The construction work on the Bini dam at Warak has been on hold for 9 months and remains suspended until the Eximbank of China is disbursed. The file is however closed and the government ensures to have fulfilled all conditions, including the payment of the insurance costs of the Chinese loan. The northern part of Cameroon thus awaits the 75 MW promised.

In November 2019, after nine months of stoppage, the movements of employees had started again at the construction site of the Bini dam in Warak, in the Cameroonian region of Adamawa, as a prelude to a resumption of work. But, according to local sources relayed by the regional weekly newspaper L’Oeil du Sahel , the hope of the resumption of this project did not last. Everything is stopped again. This time, the Chinese and Cameroonian parties invoke the occurrence of the Covid-19 pandemic in the country, to justify this umpteenth stop.

However, other sources want to be more precise. “  The biggest problem is funding (FCFA 182 billion, editor’s note). It is a Chinese bank (Eximbank, Editor’s note) which must release this financing and the Chinese are hesitating. If the money is there, the site will be restarted. In fact, the health crisis only came to find that there was not much left to do. And one should not take the risk of contamination of the workers of this project, when there is nothing to do (…) The director of the project said that they are currently in discussion with the Chinese bank. Everything suggests that the talks are on the right track and that it will be unblocked,  ”explains a manager on the site.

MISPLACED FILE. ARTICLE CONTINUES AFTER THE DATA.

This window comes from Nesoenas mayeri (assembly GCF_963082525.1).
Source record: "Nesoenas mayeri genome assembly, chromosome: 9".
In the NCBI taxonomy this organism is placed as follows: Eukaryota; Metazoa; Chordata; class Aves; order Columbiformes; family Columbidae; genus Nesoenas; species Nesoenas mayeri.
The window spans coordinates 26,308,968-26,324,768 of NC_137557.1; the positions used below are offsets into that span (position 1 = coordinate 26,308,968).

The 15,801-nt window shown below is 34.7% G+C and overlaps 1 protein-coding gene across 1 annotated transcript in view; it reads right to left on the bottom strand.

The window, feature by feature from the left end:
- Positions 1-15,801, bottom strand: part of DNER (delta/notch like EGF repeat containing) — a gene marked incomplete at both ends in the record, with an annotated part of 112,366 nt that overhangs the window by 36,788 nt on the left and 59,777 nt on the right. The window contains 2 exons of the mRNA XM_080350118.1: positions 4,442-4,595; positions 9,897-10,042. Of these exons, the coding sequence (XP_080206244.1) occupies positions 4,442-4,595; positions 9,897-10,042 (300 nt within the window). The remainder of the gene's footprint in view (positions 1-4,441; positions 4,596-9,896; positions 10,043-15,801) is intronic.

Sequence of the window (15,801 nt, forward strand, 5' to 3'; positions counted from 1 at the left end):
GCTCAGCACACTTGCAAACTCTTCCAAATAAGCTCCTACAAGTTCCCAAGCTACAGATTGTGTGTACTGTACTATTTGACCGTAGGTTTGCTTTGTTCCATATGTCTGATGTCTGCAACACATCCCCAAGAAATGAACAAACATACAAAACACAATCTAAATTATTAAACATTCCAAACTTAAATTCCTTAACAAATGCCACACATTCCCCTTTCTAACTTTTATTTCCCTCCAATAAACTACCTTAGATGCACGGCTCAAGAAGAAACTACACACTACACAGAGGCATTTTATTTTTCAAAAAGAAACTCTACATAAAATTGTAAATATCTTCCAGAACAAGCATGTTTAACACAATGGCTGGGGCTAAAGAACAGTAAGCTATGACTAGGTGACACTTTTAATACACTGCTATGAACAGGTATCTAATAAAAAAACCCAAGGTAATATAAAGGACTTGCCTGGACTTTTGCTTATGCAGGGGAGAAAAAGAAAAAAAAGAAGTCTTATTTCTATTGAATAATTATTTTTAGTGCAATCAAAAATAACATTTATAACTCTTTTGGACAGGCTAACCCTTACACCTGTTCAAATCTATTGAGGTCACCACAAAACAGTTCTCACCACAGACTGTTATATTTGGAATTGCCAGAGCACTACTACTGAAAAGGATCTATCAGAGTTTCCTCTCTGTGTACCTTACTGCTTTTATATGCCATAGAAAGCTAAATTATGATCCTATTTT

However, it is underlined within the government, Cameroon has indeed lifted the financial obstacle which conditioned the release of Chinese funding. Concretely, the State of Cameroon has effectively paid the balance of 4 billion FCFA to supplement the insurance costs of the Chinese loan, estimated at 13 billion FCFA in total. But, despite the total release of insurance costs, the procedure for unlocking Chinese funding seems to drag on, for unclear reasons, thus jeopardizing this project which should endow northern Cameroon with a new dam with a capacity of 75 MW.

According to Invest in Cameroon , this energy infrastructure is however eagerly awaited in the three northern regions of Cameroon, insofar as it will make up for the Lagdo dam, which requires CFAF 100 billion for its rehabilitation. For the time being, the 72 MW of installed capacity of this energy structure is often reduced by half, due to the silting up of the reservoir.

 

Source: Agence Ecofin

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